Building Legacy and Capacity Webinar Three: Indigenous Perspectives on Evaluation in Indigenous Higher Education
18 April 2018 3:00 am
About the Building Legacy and Capacity Workshop and Webinar Series
The Building Legacy and Capacity Project is an initiative by the NCSEHE to further extend the Centre’s capacity in synthesising, codifying and disseminating learnings from research and practice and use them to inform future initiatives, studies and policy.
Project components include a series of expert panel workshops followed by corresponding webinars presented by workshop participants, inviting open discussion and feedback on the subject. Each workshop consists of a small group of researchers, practitioners, policymakers and community partners, who contribute their insights as subject matter experts.
The objectives of the workshops and webinars are to:
- Define a collective knowledge base informed by research and practice
- Engage in strategic and action planning to guide institutional practice and future research
- Develop evidence-informed policy advice.
Webinar Three: Indigenous Perspectives on Evaluation in Indigenous Higher Education
The third workshop and webinar in the series put a spotlight on data sovereignty and the importance of listening to Indigenous perspectives on evaluation in Indigenous higher education.
Presented by James Smith (NCSEHE and Menzies School of Health Research) and Kim Robertson (Charles Darwin University), the webinar reviewed what is currently known about evaluation in Indigenous higher education contexts in Australia, followed by findings from James Smith’s 2017 Equity Fellowship project hosted through Charles Darwin University and sponsored by the NCSEHE. Key workshop outcomes were presented and webinar participants were given the opportunity to join the discussion with questions and comments.
Within Australia, the Review of Higher Education Access and Outcomes for Aboriginal and Torres Strait Islander People (Behrendt, Larkin, Griew, & Kelly, 2012) provided a clear mandate for investing in policies and programs that support Indigenous pathways, participation and achievement in higher education. While there have been notable investments and significant national reforms in Indigenous higher education over the past few years, the recommendation within the Behrendt Review to develop a monitoring and evaluation framework is yet to be actioned. Similarly, in 2015 prior to its abolishment, the Aboriginal and Torres Strait Islander Higher Education Advisory Council recommended the development of a ‘performance framework’, which is also yet to be actioned. This means there are no frameworks or practice guidelines to inform future success in evaluation in Indigenous higher education in Australia. Focused discussion through the workshop and subsequent webinar aimed to partially address this gap.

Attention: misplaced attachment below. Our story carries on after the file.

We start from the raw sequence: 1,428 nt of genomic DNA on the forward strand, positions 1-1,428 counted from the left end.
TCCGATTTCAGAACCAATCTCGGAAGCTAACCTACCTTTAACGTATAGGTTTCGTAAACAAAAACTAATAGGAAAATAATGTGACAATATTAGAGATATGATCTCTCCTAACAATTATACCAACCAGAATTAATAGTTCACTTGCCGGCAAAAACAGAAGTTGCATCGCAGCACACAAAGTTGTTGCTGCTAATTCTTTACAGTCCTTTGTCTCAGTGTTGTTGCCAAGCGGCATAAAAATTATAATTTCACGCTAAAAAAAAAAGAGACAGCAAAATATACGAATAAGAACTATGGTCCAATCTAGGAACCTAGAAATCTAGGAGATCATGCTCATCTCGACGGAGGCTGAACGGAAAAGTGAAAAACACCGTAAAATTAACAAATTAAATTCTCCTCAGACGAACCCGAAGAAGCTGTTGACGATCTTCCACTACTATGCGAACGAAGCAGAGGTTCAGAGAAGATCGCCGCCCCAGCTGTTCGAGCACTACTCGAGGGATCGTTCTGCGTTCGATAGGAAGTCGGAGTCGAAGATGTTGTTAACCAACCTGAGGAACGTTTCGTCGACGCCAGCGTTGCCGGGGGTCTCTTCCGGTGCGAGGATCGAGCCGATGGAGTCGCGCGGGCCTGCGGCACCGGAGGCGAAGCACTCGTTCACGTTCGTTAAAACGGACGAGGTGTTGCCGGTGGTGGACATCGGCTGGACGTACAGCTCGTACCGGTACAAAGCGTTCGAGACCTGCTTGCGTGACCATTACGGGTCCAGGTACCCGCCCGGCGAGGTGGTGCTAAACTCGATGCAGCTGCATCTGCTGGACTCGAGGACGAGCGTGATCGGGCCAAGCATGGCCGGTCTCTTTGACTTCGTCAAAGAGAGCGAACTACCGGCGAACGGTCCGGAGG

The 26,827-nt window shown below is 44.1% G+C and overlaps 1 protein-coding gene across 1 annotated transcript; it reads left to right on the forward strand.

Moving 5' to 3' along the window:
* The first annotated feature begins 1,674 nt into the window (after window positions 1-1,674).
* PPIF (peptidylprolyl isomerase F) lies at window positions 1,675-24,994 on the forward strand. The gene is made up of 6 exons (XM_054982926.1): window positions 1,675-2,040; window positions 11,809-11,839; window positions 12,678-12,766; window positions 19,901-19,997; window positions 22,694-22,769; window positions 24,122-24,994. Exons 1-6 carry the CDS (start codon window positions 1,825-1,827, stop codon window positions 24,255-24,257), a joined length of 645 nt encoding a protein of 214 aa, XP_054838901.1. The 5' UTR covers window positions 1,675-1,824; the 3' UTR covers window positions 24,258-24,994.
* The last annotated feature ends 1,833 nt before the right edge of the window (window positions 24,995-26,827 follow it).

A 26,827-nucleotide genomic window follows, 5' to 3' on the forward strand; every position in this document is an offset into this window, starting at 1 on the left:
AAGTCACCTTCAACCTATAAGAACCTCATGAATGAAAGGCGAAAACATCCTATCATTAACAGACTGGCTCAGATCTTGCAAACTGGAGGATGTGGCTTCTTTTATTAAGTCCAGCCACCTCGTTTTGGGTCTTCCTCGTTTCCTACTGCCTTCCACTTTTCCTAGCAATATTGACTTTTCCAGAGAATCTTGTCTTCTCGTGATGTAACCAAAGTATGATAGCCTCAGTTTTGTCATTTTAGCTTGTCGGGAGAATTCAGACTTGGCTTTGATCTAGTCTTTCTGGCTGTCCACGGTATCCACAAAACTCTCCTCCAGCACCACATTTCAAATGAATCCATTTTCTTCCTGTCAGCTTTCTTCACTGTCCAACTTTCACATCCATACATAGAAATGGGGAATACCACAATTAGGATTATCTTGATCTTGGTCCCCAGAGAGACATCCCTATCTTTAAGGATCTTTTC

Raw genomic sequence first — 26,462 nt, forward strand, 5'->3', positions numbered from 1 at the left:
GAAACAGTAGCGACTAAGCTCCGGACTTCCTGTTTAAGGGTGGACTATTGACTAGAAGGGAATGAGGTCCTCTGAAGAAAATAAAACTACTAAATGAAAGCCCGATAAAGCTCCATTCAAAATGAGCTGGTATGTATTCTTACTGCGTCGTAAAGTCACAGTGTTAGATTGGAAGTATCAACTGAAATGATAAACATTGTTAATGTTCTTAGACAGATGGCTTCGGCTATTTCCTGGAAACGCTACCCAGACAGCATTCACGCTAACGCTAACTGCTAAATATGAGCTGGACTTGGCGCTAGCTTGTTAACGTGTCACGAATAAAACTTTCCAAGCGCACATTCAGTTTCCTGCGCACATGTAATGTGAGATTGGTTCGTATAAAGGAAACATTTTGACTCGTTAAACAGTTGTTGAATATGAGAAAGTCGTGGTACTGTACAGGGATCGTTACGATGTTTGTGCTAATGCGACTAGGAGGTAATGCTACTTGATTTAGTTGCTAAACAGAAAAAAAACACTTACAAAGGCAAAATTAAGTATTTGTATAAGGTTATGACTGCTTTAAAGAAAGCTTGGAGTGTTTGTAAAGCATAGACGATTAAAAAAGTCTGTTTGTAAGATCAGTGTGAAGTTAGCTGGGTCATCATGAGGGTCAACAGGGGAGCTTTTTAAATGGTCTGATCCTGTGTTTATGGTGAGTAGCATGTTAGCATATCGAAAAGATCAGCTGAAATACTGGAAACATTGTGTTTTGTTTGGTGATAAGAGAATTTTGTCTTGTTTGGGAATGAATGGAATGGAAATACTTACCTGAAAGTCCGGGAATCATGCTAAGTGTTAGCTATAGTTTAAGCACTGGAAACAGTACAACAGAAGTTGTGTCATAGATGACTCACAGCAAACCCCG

- Professor James Smith — Professor James Smith is a Father Frank Flynn Fellow at Menzies School of Health Research. This role focuses on alcohol and other drugs harm minimisation. During 2017 he was a NCSEHE Equity Fellow, hosted at Charles Darwin University (CDU). Prior to this role, James was the Program Manager for the Whole of Community Engagement initiative within Office of the Pro Vice-Chancellor – Indigenous Leadership at Charles Darwin University. James has previously worked in a variety of executive and senior management roles in both the health and education sectors and has developed a strong background in health promotion and Indigenous affairs. He is the Editor-in-Chief and Consulting Editor of two major Australian journals and holds adjunct research positions at Curtin University, University of Sydney and University of Saskatchewan.
- Ms Kim Robertson — Kim is a proud descendant of the Thanakwithi, Waanyi and Wik peoples of Cape York in Far North Queensland, and has English ancestry through her father who immigrated from the UK in the 1950s. Kim has dedicated over 20 years to Indigenous community development, largely within the public service (including regional management roles in Far North Queensland the Kimberley region of Western Australia). Her experience includes project management and policy development across diverse portfolios such as education, cultural heritage, family violence prevention, health, housing and leadership. In 2009, she moved to the higher education sector as Executive Policy Officer for the inaugural Office of Indigenous Leadership at Charles Darwin University where she assisted in the development of the Australian Centre for Indigenous Knowledge and Education. Kim holds a BA in Social Science (JCU), and a Masters of Indigenous Social Policy (UTS).
Webinar slides including preliminary outcomes from the webinar and discussion:
We would like to thank the Australian Disability Clearinghouse on Education and Training (ADCET) for their kind support in the production of this webinar.